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Published 8:00 am Wednesday, June 23, 2021

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National Hydration Day

How to avoid dehydration in the great outdoors

Hiking, fishing and swimming are among the more popular ways to experience the great outdoors. Outdoor enthusiasts may find nothing better than a day on their favorite trail or an afternoon spent fishing or swimming in a nearby lake.

Nature can inspire a sense awe and wonder, and in such situations it can be easy to overlook safety. That’s a potentially dangerous mistake but one that is easily avoided. Nature enthusiasts accustomed to spending long hours in the great outdoors are vulnerable to a host of potentially dangerous conditions, including dehydration. Avoiding dehydration involves learning to recognize its signs and symptoms and how to prevent it from occurring.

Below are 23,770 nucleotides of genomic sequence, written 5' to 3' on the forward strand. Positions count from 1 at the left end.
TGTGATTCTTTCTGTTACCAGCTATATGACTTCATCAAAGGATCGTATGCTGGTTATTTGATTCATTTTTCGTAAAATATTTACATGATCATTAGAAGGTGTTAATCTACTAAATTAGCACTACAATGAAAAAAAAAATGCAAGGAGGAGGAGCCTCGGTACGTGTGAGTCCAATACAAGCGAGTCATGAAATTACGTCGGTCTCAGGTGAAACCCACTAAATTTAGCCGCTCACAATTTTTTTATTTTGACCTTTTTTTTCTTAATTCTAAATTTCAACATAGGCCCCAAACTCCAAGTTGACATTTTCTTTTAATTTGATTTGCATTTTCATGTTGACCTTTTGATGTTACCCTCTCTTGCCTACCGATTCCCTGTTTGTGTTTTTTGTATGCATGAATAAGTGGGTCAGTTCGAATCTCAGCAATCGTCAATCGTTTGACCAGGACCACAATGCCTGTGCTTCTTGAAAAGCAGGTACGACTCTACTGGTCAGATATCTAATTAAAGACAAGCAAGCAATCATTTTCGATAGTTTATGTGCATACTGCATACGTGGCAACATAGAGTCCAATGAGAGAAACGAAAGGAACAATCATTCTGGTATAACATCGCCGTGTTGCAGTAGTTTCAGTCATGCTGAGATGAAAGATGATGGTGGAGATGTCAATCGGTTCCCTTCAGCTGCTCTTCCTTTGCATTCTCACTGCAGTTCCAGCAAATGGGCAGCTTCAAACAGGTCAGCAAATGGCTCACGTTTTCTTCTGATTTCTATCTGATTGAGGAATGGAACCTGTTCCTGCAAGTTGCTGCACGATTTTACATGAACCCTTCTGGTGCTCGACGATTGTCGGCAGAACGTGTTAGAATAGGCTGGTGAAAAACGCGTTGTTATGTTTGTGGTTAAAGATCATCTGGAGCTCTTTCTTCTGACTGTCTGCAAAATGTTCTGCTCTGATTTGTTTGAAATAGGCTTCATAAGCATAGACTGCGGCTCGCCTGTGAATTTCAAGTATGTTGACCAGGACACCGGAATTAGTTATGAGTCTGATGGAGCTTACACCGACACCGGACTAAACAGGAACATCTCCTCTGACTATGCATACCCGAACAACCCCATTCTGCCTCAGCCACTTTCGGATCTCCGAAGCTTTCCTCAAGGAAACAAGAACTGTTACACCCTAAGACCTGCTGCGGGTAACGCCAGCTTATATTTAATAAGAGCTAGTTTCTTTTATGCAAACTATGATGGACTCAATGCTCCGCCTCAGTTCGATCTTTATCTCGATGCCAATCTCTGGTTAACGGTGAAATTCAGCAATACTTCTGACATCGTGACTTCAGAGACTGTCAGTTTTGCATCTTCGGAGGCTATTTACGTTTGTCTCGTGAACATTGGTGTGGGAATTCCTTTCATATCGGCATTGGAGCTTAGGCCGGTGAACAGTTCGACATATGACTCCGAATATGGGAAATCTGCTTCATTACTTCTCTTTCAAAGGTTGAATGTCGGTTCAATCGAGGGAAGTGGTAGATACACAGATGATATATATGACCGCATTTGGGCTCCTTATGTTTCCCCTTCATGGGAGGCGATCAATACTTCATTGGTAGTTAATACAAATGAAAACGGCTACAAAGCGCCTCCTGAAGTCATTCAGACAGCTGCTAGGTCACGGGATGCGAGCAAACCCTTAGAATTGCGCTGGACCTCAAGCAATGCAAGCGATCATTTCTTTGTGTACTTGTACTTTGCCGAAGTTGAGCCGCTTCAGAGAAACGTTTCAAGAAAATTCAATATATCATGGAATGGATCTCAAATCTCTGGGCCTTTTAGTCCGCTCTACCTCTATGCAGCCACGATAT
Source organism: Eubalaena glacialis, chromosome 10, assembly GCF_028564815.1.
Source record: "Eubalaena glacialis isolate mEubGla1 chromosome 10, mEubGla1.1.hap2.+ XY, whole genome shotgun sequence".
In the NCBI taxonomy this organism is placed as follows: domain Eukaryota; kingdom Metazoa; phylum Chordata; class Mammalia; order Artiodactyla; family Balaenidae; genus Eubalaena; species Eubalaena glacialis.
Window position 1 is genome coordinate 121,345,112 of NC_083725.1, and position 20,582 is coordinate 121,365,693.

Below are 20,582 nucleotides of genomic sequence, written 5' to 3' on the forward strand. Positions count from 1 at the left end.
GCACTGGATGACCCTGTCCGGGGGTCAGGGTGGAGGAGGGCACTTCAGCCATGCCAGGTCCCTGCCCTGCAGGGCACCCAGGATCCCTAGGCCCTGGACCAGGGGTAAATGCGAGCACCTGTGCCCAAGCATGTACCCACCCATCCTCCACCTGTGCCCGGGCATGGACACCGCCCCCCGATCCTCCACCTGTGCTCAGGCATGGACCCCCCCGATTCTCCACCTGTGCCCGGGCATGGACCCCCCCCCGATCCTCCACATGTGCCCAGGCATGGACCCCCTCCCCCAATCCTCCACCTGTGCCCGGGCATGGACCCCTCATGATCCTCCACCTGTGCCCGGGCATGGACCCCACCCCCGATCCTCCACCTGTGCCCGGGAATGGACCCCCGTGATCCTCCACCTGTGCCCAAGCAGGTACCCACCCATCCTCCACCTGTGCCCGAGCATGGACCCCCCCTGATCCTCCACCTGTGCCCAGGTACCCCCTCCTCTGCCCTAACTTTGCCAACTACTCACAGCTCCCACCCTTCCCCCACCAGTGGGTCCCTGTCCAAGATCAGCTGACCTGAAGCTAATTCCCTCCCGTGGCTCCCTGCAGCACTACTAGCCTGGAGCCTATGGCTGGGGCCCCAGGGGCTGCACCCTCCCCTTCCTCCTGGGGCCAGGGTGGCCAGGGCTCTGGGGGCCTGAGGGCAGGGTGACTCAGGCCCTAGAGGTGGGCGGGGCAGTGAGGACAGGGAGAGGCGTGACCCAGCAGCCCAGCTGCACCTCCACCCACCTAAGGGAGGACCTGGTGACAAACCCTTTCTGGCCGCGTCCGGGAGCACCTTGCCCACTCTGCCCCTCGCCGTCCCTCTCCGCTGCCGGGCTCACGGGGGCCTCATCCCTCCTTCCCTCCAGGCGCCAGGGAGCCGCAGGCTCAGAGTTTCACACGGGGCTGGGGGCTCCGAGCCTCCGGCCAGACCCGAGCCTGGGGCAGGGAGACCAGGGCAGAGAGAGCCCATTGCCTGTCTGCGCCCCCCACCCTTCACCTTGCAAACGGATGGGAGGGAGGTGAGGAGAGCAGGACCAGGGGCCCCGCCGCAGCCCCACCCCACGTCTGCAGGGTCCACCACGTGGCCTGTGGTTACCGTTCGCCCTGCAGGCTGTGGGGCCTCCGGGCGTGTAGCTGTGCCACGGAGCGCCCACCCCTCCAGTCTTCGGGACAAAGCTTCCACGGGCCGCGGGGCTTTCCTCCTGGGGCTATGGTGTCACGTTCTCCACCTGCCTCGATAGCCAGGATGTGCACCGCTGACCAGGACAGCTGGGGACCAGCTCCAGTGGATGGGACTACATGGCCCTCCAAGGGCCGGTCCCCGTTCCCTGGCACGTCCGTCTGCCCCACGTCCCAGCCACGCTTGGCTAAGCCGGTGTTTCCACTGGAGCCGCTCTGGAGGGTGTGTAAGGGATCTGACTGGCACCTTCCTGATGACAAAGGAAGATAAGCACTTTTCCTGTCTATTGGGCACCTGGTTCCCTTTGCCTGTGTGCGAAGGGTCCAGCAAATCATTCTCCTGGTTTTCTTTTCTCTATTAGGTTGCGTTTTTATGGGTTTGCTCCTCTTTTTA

What is dehydration?

According to the U.S. National Library of Medicine, dehydration occurs when the body loses more fluids than it is taking in. When that happens, the body does not have enough fluids to function properly.

What causes dehydration?

Numerous things can cause someone to become dehydrated, including not drinking enough fluids. Diarrhea, vomiting, sweating too much, and urinating too much are some other factors that can cause someone to become dehydrated.

Why are outdoors enthusiasts at risk of dehydration?